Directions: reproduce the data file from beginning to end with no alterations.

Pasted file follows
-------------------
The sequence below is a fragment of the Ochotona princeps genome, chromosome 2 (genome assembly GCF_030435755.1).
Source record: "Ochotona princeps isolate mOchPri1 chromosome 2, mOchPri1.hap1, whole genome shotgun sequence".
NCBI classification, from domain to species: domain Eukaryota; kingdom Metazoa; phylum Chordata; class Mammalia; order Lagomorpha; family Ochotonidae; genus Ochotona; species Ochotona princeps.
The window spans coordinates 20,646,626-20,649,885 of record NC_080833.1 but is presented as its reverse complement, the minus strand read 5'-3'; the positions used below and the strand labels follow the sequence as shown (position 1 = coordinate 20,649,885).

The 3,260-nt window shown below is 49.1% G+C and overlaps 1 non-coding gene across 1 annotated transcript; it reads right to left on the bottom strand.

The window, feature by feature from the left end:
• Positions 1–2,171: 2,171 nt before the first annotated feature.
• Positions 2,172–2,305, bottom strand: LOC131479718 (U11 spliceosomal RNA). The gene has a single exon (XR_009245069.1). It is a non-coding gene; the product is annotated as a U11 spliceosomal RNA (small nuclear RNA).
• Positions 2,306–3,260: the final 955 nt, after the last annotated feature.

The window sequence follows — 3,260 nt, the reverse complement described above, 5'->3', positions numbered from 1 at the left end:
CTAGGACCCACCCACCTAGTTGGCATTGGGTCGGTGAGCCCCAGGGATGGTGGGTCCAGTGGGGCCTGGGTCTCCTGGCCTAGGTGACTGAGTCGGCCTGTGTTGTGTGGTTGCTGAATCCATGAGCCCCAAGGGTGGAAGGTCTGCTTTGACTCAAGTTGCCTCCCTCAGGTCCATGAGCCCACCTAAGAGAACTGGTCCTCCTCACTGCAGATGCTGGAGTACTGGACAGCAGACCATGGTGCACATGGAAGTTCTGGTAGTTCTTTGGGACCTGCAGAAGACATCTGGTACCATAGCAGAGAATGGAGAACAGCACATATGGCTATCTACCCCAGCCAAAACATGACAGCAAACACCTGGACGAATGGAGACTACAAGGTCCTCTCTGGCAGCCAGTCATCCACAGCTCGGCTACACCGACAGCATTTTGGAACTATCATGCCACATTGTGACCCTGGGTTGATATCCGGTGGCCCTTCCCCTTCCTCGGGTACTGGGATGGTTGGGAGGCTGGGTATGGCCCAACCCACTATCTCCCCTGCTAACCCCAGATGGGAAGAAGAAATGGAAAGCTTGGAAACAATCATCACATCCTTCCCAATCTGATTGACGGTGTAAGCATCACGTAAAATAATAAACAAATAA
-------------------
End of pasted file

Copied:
The sequence below is a fragment of the Ochotona princeps genome, chromosome 2 (genome assembly GCF_030435755.1).
Source record: "Ochotona princeps isolate mOchPri1 chromosome 2, mOchPri1.hap1, whole genome shotgun sequence".
NCBI classification, from domain to species: domain Eukaryota; kingdom Metazoa; phylum Chordata; class Mammalia; order Lagomorpha; family Ochotonidae; genus Ochotona; species Ochotona princeps.
The window spans coordinates 20,646,626-20,649,885 of record NC_080833.1 but is presented as its reverse complement, the minus strand read 5'-3'; the positions used below and the strand labels follow the sequence as shown (position 1 = coordinate 20,649,885).

The 3,260-nt window shown below is 49.1% G+C and overlaps 1 non-coding gene across 1 annotated transcript; it reads right to left on the bottom strand.

The window, feature by feature from the left end:
• Positions 1–2,171: 2,171 nt before the first annotated feature.
• Positions 2,172–2,305, bottom strand: LOC131479718 (U11 spliceosomal RNA). The gene has a single exon (XR_009245069.1). It is a non-coding gene; the product is annotated as a U11 spliceosomal RNA (small nuclear RNA).
• Positions 2,306–3,260: the final 955 nt, after the last annotated feature.

The window sequence follows — 3,260 nt, the reverse complement described above, 5'->3', positions numbered from 1 at the left end:
CTAGGACCCACCCACCTAGTTGGCATTGGGTCGGTGAGCCCCAGGGATGGTGGGTCCAGTGGGGCCTGGGTCTCCTGGCCTAGGTGACTGAGTCGGCCTGTGTTGTGTGGTTGCTGAATCCATGAGCCCCAAGGGTGGAAGGTCTGCTTTGACTCAAGTTGCCTCCCTCAGGTCCATGAGCCCACCTAAGAGAACTGGTCCTCCTCACTGCAGATGCTGGAGTACTGGACAGCAGACCATGGTGCACATGGAAGTTCTGGTAGTTCTTTGGGACCTGCAGAAGACATCTGGTACCATAGCAGAGAATGGAGAACAGCACATATGGCTATCTACCCCAGCCAAAACATGACAGCAAACACCTGGACGAATGGAGACTACAAGGTCCTCTCTGGCAGCCAGTCATCCACAGCTCGGCTACACCGACAGCATTTTGGAACTATCATGCCACATTGTGACCCTGGGTTGATATCCGGTGGCCCTTCCCCTTCCTCGGGTACTGGGATGGTTGGGAGGCTGGGTATGGCCCAACCCACTATCTCCCCTGCTAACCCCAGATGGGAAGAAGAAATGGAAAGCTTGGAAACAATCATCACATCCTTCCCAATCTGATTGACGGTGTAAGCATCACGTAAAATAATAAACAAATAA